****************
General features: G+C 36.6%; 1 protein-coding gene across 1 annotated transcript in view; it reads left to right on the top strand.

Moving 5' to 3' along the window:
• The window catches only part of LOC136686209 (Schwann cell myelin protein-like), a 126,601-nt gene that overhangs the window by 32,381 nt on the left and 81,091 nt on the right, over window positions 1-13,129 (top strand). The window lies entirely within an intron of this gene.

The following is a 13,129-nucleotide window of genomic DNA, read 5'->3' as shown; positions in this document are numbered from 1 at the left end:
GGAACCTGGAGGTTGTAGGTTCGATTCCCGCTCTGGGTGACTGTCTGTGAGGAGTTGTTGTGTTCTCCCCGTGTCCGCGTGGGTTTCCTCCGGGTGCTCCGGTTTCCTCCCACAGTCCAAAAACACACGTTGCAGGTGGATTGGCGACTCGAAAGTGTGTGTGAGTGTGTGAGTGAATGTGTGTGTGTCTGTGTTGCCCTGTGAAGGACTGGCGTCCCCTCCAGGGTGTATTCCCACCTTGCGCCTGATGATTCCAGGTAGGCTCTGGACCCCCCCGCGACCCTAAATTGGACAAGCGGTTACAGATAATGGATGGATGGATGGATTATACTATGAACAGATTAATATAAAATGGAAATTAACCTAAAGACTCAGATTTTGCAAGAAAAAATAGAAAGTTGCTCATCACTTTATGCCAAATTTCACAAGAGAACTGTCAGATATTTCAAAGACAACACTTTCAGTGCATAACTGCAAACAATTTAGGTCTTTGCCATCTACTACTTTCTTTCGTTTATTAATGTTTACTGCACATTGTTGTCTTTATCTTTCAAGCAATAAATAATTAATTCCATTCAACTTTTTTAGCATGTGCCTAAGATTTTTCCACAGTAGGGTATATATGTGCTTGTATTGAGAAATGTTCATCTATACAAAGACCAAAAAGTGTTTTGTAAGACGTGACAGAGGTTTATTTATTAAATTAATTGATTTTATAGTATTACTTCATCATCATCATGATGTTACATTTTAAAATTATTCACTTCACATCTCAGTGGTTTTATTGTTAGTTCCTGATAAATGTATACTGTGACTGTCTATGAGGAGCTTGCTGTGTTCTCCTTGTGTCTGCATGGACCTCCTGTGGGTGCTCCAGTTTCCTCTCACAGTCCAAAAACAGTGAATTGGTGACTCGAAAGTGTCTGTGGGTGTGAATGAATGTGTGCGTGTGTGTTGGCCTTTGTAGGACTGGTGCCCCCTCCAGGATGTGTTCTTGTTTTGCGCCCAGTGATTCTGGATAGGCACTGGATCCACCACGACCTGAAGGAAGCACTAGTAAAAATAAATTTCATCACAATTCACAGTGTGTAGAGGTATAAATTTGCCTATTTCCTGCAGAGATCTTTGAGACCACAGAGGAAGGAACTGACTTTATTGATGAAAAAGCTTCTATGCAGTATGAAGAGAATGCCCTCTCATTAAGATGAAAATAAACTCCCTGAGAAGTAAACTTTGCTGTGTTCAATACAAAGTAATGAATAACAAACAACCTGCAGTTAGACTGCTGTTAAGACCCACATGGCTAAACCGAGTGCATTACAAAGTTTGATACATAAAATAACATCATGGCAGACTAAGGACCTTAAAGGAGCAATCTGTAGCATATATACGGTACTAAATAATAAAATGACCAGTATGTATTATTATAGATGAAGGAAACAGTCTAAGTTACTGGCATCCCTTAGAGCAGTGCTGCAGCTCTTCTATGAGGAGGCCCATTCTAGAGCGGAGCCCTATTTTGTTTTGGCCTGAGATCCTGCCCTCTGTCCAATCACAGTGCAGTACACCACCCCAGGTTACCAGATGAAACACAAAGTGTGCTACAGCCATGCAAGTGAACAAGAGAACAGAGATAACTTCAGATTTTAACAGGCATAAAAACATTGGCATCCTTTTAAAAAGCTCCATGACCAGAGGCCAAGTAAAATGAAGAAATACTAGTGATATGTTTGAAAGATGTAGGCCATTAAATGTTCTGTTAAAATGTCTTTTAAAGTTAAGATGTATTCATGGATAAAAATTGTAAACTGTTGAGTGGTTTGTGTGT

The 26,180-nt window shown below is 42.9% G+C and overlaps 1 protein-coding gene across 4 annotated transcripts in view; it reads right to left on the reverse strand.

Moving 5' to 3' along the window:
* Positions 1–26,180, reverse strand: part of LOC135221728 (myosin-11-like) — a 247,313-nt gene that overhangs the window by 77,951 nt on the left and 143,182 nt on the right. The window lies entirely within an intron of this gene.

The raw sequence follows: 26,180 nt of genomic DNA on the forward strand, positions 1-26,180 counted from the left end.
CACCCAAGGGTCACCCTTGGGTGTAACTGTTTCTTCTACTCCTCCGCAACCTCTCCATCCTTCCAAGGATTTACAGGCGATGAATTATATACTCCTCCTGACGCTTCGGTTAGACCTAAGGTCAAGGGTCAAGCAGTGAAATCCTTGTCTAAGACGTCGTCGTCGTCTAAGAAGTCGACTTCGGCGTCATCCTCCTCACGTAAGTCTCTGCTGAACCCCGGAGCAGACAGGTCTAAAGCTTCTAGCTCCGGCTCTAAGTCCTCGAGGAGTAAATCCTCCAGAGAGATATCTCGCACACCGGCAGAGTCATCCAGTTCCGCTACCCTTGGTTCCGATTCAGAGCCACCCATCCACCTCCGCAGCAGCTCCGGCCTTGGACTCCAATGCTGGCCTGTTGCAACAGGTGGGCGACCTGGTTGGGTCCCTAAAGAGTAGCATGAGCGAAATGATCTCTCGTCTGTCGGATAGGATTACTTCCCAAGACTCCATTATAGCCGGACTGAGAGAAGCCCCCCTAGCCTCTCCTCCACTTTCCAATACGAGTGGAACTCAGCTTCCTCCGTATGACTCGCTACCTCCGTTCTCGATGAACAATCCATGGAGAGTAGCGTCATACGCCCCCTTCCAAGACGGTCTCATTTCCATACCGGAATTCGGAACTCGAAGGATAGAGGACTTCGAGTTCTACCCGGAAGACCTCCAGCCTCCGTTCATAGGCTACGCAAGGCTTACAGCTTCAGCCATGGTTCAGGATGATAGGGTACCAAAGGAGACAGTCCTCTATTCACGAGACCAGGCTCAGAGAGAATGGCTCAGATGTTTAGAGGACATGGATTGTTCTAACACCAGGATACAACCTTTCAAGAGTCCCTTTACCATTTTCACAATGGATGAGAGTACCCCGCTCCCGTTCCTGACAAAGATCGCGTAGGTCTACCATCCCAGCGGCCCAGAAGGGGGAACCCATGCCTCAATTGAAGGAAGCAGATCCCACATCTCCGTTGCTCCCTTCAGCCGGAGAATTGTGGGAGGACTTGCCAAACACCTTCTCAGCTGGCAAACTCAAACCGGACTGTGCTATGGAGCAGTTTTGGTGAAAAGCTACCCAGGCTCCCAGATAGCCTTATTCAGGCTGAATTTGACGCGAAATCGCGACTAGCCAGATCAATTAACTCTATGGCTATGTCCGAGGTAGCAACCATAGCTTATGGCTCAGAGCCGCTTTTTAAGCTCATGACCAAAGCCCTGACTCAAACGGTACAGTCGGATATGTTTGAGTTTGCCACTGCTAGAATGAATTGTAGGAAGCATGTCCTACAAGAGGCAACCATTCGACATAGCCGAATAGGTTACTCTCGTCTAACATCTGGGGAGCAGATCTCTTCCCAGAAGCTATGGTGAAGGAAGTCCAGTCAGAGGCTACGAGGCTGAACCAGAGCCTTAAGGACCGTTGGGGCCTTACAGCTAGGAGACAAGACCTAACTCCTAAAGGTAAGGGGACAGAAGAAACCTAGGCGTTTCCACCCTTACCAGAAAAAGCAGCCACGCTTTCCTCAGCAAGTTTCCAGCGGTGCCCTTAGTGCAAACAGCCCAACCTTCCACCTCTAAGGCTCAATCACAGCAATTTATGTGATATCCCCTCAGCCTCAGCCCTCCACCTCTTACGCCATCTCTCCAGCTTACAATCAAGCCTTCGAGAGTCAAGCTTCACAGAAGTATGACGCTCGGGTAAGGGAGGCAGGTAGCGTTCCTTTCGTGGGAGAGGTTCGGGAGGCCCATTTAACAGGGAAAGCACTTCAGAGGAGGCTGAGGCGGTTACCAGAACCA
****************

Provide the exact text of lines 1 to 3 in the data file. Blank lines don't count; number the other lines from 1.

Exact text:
General features: G+C 36.6%; 1 protein-coding gene across 1 annotated transcript in view; it reads left to right on the top strand.

Moving 5' to 3' along the window:
• The window catches only part of LOC136686209 (Schwann cell myelin protein-like), a 126,601-nt gene that overhangs the window by 32,381 nt on the left and 81,091 nt on the right, over window positions 1-13,129 (top strand). The window lies entirely within an intron of this gene.